Endangered Species Likely to Be Hard Hit by Neonicotinoid Insecticides, EPA Finds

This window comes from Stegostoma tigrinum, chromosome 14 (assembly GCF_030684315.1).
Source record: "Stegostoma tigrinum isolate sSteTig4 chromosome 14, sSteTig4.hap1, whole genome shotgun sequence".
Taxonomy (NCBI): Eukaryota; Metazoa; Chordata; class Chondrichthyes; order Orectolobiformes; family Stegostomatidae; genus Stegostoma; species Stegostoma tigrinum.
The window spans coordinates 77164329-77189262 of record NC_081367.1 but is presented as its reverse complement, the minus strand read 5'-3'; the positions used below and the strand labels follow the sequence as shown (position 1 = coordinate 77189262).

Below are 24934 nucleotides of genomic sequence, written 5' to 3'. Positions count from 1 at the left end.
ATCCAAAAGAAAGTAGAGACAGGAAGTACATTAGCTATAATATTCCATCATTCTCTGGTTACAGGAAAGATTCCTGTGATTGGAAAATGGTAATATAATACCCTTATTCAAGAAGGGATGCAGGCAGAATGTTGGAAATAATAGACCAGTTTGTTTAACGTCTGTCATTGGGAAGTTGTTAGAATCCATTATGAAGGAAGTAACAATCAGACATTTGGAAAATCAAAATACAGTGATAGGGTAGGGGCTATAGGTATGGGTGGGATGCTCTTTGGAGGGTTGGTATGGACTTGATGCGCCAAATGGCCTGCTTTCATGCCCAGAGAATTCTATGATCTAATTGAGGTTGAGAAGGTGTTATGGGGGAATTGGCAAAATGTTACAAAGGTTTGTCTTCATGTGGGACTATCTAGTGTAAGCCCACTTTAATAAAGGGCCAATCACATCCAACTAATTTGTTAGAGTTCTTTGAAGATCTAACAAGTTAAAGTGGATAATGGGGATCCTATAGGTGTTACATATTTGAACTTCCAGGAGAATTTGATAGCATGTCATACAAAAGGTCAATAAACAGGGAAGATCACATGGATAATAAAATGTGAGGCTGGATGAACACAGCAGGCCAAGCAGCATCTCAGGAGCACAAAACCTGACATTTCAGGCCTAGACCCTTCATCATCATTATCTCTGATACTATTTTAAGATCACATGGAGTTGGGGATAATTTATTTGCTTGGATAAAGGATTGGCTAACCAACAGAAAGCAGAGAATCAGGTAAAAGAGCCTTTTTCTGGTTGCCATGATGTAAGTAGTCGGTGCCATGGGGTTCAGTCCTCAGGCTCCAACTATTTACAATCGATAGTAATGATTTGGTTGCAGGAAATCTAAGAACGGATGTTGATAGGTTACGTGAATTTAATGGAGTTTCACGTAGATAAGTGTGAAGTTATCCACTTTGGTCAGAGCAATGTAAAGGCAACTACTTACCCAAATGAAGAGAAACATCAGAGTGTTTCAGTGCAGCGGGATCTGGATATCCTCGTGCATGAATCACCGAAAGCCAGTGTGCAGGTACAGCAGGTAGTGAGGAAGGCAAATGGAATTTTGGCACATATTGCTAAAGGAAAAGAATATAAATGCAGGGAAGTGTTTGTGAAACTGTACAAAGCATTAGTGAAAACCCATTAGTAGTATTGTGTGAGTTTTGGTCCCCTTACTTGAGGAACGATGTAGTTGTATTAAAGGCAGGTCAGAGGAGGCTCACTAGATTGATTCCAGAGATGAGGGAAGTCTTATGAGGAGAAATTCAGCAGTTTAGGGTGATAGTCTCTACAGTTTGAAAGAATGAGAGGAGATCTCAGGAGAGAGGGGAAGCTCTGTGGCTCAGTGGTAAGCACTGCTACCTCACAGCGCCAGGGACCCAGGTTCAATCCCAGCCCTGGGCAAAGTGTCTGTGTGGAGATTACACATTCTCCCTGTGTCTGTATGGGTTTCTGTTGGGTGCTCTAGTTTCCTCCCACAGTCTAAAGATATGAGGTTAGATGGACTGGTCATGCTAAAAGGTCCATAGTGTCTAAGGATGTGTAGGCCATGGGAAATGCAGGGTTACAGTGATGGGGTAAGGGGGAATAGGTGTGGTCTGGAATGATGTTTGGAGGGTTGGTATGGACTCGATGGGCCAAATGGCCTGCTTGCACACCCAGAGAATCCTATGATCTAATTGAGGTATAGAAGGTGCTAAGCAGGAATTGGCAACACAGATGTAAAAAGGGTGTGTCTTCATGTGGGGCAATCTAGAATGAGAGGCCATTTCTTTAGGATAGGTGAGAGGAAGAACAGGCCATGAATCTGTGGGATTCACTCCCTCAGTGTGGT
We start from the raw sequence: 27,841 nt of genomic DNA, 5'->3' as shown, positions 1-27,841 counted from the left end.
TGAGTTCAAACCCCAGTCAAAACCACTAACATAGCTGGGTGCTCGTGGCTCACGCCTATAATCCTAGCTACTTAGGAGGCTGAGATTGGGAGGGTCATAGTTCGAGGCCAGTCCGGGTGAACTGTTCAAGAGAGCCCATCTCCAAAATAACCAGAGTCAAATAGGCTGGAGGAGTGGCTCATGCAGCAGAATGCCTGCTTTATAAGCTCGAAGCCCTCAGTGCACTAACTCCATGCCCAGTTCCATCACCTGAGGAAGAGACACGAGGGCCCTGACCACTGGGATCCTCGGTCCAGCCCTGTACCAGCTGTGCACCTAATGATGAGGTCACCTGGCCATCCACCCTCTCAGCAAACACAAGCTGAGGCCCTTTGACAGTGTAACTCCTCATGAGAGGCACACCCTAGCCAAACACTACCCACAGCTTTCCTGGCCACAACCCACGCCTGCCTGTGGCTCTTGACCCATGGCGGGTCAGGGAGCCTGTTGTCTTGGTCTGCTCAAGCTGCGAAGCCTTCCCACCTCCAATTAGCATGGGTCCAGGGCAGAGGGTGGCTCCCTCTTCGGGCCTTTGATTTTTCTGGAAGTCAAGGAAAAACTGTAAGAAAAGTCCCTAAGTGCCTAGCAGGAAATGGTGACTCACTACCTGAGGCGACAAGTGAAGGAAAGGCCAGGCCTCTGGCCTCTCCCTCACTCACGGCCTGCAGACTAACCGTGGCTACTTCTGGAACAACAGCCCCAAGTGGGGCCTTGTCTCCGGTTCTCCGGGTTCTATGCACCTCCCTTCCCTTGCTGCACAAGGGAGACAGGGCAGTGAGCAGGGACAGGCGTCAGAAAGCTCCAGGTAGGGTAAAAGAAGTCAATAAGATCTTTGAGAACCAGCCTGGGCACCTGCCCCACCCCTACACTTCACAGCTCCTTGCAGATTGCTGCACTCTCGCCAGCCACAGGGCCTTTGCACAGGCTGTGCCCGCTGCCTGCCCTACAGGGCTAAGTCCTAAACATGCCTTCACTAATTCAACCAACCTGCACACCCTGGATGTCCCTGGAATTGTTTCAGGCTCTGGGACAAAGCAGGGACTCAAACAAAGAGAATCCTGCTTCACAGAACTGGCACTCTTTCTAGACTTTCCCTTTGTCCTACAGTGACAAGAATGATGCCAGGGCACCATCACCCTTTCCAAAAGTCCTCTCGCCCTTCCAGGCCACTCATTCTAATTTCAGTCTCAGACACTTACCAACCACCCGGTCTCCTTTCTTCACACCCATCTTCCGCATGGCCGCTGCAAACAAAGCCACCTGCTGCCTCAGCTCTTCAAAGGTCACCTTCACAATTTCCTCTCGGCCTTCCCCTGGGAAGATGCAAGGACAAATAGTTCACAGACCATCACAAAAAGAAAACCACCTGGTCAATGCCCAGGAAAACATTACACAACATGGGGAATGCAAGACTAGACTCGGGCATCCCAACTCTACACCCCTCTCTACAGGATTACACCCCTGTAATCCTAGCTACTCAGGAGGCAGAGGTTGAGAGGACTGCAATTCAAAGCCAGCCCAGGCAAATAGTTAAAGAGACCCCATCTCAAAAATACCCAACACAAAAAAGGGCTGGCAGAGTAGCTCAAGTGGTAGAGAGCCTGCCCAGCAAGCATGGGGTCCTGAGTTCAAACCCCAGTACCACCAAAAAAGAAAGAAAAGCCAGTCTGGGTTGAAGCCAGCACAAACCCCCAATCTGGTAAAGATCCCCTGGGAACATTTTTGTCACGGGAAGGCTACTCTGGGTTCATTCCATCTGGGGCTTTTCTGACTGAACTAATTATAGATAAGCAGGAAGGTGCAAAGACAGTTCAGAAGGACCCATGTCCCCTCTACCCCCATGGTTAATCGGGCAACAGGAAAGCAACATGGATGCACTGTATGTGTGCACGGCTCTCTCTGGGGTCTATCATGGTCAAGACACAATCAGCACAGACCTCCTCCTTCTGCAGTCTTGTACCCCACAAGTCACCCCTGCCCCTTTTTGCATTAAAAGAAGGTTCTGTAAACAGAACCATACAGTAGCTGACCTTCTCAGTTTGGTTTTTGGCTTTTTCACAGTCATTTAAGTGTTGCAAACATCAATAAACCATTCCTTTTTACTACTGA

September 8, 2021 | (September 8, 2021) The U.S. Environmental Protection Agency (EPA) in August 2021 released a long-overdue biological evaluation of the three most commonly used neonicotinoid (neonic) insecticides, finding that the chemicals are likely to adversely affect the lion’s share of endangered species and their habitat. While the public may be most familiar with the damage neonics cause to pollinator populations, EPA’s evaluation highlights the widespread, indiscriminate harm scientists throughout the world have been sounding the alarm about for years. Advocates say the findings make it clear that neonicotinoids must be immediately banned from use. Under the Endangered Species Act (ESA), EPA is required to consult with federal wildlife agencies and conduct a biological evaluation of the impacts a pesticide may have on endangered species and their habitats, prior to the agency formally registering the pesticide. Under EPA’s current draft, each neonic is found to adversely affect over 1,000 endangered species out of 1,821 listed under the law. Specifically, the neonics are found to adversely effect nontarget endangered species: imidacloprid – 1,445 (79%), clothianidin—1,225 (67%), and thiamethoxam—1,396 (77%). Harmful effects are not limited to a specific subgroup—dozens of species are affected within all groups, including mammals, birds, amphibians, reptiles, fish, plants, and aquatic and terrestrial invertebrates. These findings are stark in the context of actions by the previous administration to weaken the biological evaluation process. [EPA, August 2021.]